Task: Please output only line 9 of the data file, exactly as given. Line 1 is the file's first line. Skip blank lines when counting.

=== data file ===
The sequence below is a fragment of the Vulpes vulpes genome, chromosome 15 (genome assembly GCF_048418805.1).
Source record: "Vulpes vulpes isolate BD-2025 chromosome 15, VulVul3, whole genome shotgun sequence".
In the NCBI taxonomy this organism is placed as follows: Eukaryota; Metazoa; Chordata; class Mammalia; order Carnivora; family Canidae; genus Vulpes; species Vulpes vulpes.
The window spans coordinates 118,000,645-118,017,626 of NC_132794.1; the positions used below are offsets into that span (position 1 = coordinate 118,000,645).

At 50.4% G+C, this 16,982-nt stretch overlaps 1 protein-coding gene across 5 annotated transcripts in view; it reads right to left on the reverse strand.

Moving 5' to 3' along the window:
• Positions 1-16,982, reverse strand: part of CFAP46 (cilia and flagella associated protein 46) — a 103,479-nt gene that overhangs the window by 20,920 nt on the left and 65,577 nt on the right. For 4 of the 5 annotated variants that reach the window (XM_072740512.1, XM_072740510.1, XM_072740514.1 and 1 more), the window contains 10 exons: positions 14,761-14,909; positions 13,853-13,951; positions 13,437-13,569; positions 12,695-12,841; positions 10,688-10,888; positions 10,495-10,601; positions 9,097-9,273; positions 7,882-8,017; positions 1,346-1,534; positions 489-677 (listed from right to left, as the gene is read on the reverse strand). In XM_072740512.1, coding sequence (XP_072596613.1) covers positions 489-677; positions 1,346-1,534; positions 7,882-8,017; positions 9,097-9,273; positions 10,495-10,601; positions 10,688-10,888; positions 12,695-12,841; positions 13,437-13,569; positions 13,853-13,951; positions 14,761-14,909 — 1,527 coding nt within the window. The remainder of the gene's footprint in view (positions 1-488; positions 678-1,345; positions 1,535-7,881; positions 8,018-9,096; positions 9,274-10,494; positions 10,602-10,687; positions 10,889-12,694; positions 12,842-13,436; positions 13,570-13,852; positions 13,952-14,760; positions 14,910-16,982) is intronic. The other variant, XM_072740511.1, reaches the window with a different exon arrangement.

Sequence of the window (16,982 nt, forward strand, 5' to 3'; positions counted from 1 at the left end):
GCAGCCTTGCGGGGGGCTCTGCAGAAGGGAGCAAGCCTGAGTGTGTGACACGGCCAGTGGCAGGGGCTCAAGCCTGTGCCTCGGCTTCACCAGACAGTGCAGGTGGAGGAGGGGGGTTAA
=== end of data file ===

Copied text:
GCAGCCTTGCGGGGGGCTCTGCAGAAGGGAGCAAGCCTGAGTGTGTGACACGGCCAGTGGCAGGGGCTCAAGCCTGTGCCTCGGCTTCACCAGACAGTGCAGGTGGAGGAGGGGGGTTAA